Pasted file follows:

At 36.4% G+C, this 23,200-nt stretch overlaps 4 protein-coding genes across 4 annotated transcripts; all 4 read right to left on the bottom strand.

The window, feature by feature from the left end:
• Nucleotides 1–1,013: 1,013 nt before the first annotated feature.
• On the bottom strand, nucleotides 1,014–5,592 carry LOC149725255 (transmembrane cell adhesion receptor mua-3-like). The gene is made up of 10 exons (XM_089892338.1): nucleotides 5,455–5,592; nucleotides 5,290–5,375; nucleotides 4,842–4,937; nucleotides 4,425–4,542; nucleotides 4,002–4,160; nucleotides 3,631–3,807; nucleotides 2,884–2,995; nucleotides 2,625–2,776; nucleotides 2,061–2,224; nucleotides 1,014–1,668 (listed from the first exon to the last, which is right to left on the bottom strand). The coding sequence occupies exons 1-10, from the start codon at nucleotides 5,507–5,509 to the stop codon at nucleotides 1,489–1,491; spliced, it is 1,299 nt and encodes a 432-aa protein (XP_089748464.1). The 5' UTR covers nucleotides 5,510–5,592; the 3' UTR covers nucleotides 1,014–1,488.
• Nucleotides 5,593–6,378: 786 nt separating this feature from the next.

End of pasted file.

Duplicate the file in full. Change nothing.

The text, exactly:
At 36.4% G+C, this 23,200-nt stretch overlaps 4 protein-coding genes across 4 annotated transcripts; all 4 read right to left on the bottom strand.

The window, feature by feature from the left end:
• Nucleotides 1–1,013: 1,013 nt before the first annotated feature.
• On the bottom strand, nucleotides 1,014–5,592 carry LOC149725255 (transmembrane cell adhesion receptor mua-3-like). The gene is made up of 10 exons (XM_089892338.1): nucleotides 5,455–5,592; nucleotides 5,290–5,375; nucleotides 4,842–4,937; nucleotides 4,425–4,542; nucleotides 4,002–4,160; nucleotides 3,631–3,807; nucleotides 2,884–2,995; nucleotides 2,625–2,776; nucleotides 2,061–2,224; nucleotides 1,014–1,668 (listed from the first exon to the last, which is right to left on the bottom strand). The coding sequence occupies exons 1-10, from the start codon at nucleotides 5,507–5,509 to the stop codon at nucleotides 1,489–1,491; spliced, it is 1,299 nt and encodes a 432-aa protein (XP_089748464.1). The 5' UTR covers nucleotides 5,510–5,592; the 3' UTR covers nucleotides 1,014–1,488.
• Nucleotides 5,593–6,378: 786 nt separating this feature from the next.